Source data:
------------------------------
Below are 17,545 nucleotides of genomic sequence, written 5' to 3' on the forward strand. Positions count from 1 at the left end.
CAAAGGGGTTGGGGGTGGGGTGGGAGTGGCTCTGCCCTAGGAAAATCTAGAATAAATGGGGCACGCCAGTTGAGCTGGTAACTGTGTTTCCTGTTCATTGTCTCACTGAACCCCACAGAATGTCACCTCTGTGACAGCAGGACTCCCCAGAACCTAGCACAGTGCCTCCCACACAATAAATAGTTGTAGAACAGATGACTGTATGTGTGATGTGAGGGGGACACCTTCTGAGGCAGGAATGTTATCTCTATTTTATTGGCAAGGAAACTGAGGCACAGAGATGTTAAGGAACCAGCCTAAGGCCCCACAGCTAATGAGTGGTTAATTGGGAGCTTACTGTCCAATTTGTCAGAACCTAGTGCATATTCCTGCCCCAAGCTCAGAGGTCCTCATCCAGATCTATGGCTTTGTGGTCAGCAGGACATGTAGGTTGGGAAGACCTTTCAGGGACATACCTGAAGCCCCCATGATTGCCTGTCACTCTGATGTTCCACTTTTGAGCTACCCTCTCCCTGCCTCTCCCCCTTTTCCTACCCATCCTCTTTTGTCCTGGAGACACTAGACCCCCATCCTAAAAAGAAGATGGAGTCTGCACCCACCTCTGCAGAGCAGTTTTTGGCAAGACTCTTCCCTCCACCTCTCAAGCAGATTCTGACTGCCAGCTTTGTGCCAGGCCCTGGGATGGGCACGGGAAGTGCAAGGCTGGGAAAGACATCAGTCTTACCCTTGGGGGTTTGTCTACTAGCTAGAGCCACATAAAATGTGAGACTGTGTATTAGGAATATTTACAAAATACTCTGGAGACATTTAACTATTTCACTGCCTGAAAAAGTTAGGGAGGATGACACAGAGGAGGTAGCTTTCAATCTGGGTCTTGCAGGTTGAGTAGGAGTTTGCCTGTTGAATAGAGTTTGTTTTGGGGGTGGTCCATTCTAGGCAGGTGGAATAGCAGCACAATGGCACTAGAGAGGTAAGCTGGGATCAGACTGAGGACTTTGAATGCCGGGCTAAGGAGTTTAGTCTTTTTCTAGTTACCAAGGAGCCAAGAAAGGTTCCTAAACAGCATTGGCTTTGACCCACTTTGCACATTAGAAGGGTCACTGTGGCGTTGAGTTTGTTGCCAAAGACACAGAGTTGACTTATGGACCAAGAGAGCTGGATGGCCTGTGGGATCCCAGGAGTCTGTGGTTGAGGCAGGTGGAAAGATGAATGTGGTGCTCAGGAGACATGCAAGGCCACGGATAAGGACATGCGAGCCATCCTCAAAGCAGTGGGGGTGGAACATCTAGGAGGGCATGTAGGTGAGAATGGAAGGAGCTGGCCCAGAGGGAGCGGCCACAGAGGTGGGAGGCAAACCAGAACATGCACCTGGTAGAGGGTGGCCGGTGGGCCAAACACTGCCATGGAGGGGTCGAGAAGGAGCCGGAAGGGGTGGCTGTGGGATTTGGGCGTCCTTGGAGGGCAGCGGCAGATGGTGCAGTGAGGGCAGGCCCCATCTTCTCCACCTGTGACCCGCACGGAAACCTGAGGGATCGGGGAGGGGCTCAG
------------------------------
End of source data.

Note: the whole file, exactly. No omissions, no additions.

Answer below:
Below are 17,545 nucleotides of genomic sequence, written 5' to 3' on the forward strand. Positions count from 1 at the left end.
CAAAGGGGTTGGGGGTGGGGTGGGAGTGGCTCTGCCCTAGGAAAATCTAGAATAAATGGGGCACGCCAGTTGAGCTGGTAACTGTGTTTCCTGTTCATTGTCTCACTGAACCCCACAGAATGTCACCTCTGTGACAGCAGGACTCCCCAGAACCTAGCACAGTGCCTCCCACACAATAAATAGTTGTAGAACAGATGACTGTATGTGTGATGTGAGGGGGACACCTTCTGAGGCAGGAATGTTATCTCTATTTTATTGGCAAGGAAACTGAGGCACAGAGATGTTAAGGAACCAGCCTAAGGCCCCACAGCTAATGAGTGGTTAATTGGGAGCTTACTGTCCAATTTGTCAGAACCTAGTGCATATTCCTGCCCCAAGCTCAGAGGTCCTCATCCAGATCTATGGCTTTGTGGTCAGCAGGACATGTAGGTTGGGAAGACCTTTCAGGGACATACCTGAAGCCCCCATGATTGCCTGTCACTCTGATGTTCCACTTTTGAGCTACCCTCTCCCTGCCTCTCCCCCTTTTCCTACCCATCCTCTTTTGTCCTGGAGACACTAGACCCCCATCCTAAAAAGAAGATGGAGTCTGCACCCACCTCTGCAGAGCAGTTTTTGGCAAGACTCTTCCCTCCACCTCTCAAGCAGATTCTGACTGCCAGCTTTGTGCCAGGCCCTGGGATGGGCACGGGAAGTGCAAGGCTGGGAAAGACATCAGTCTTACCCTTGGGGGTTTGTCTACTAGCTAGAGCCACATAAAATGTGAGACTGTGTATTAGGAATATTTACAAAATACTCTGGAGACATTTAACTATTTCACTGCCTGAAAAAGTTAGGGAGGATGACACAGAGGAGGTAGCTTTCAATCTGGGTCTTGCAGGTTGAGTAGGAGTTTGCCTGTTGAATAGAGTTTGTTTTGGGGGTGGTCCATTCTAGGCAGGTGGAATAGCAGCACAATGGCACTAGAGAGGTAAGCTGGGATCAGACTGAGGACTTTGAATGCCGGGCTAAGGAGTTTAGTCTTTTTCTAGTTACCAAGGAGCCAAGAAAGGTTCCTAAACAGCATTGGCTTTGACCCACTTTGCACATTAGAAGGGTCACTGTGGCGTTGAGTTTGTTGCCAAAGACACAGAGTTGACTTATGGACCAAGAGAGCTGGATGGCCTGTGGGATCCCAGGAGTCTGTGGTTGAGGCAGGTGGAAAGATGAATGTGGTGCTCAGGAGACATGCAAGGCCACGGATAAGGACATGCGAGCCATCCTCAAAGCAGTGGGGGTGGAACATCTAGGAGGGCATGTAGGTGAGAATGGAAGGAGCTGGCCCAGAGGGAGCGGCCACAGAGGTGGGAGGCAAACCAGAACATGCACCTGGTAGAGGGTGGCCGGTGGGCCAAACACTGCCATGGAGGGGTCGAGAAGGAGCCGGAAGGGGTGGCTGTGGGATTTGGGCGTCCTTGGAGGGCAGCGGCAGATGGTGCAGTGAGGGCAGGCCCCATCTTCTCCACCTGTGACCCGCACGGAAACCTGAGGGATCGGGGAGGGGCTCAG